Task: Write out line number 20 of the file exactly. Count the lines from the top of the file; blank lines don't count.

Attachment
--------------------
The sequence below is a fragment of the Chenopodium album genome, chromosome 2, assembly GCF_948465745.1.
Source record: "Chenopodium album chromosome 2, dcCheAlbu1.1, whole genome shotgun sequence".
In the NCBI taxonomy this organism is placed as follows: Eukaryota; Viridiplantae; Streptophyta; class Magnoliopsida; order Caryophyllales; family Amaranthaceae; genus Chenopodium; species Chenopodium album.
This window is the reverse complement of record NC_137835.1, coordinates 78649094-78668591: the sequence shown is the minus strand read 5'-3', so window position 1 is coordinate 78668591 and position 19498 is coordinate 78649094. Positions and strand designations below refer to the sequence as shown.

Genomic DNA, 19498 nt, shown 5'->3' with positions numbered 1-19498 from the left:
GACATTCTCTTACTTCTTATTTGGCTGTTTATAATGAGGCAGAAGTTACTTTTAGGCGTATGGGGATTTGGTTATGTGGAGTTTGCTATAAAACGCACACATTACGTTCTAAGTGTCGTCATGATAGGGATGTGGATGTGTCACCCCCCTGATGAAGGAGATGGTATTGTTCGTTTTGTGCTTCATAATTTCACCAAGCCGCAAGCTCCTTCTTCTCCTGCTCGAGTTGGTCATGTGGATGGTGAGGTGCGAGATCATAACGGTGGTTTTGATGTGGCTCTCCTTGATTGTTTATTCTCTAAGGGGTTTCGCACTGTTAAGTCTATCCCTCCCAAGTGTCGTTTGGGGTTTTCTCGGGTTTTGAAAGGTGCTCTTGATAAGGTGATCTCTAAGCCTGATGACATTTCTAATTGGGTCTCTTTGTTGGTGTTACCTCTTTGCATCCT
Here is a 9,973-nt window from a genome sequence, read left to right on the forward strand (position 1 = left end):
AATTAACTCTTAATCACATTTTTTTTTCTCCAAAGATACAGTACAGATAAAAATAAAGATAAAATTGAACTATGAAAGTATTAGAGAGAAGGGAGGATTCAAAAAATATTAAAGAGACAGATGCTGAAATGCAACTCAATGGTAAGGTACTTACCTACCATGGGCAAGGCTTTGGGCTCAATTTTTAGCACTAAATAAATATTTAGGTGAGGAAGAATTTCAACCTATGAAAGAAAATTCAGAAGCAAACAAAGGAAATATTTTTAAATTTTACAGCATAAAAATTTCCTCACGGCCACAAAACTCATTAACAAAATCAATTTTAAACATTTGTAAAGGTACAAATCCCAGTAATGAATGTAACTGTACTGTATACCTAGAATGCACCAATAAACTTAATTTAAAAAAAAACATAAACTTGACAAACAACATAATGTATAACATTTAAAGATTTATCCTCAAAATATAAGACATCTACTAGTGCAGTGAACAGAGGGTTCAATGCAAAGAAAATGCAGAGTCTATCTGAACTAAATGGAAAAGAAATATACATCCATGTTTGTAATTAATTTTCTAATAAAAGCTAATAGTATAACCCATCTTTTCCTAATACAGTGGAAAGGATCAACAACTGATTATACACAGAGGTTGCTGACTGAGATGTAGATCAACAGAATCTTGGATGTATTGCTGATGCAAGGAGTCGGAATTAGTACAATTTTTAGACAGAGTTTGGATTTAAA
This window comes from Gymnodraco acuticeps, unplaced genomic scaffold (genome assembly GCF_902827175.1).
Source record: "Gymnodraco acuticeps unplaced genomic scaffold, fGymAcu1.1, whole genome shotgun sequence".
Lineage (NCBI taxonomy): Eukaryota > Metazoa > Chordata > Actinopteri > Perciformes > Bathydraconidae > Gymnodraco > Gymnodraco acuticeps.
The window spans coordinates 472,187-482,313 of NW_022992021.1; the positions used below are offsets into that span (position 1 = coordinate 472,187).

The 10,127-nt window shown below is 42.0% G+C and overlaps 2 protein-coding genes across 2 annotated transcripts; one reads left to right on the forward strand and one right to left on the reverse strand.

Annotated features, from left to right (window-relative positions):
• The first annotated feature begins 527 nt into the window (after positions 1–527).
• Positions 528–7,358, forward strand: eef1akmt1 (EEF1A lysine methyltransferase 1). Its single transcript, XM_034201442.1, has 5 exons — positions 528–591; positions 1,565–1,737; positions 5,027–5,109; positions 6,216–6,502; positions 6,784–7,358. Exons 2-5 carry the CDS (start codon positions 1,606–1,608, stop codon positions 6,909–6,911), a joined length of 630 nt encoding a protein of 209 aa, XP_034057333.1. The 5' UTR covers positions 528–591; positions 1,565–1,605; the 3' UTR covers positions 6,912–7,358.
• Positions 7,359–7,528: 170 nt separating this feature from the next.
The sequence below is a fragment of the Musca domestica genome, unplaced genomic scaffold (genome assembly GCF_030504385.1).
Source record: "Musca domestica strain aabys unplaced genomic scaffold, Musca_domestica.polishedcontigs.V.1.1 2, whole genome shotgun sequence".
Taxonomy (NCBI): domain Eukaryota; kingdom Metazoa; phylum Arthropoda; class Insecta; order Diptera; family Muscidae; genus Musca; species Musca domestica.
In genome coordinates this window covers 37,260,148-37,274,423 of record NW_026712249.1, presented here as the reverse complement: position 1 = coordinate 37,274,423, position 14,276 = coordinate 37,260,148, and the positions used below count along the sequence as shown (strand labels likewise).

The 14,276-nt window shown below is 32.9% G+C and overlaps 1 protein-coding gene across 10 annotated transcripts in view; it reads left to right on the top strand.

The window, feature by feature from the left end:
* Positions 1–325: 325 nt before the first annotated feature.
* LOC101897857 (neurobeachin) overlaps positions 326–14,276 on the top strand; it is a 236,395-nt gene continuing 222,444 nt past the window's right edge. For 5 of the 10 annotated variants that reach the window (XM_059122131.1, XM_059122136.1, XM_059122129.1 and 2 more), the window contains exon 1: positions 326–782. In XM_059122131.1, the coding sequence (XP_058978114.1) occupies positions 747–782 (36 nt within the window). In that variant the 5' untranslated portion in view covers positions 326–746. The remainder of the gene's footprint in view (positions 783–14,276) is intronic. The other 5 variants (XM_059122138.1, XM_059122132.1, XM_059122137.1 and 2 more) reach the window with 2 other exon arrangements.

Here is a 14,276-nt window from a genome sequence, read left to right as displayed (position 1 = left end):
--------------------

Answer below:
Taxonomy (NCBI): domain Eukaryota; kingdom Metazoa; phylum Arthropoda; class Insecta; order Diptera; family Muscidae; genus Musca; species Musca domestica.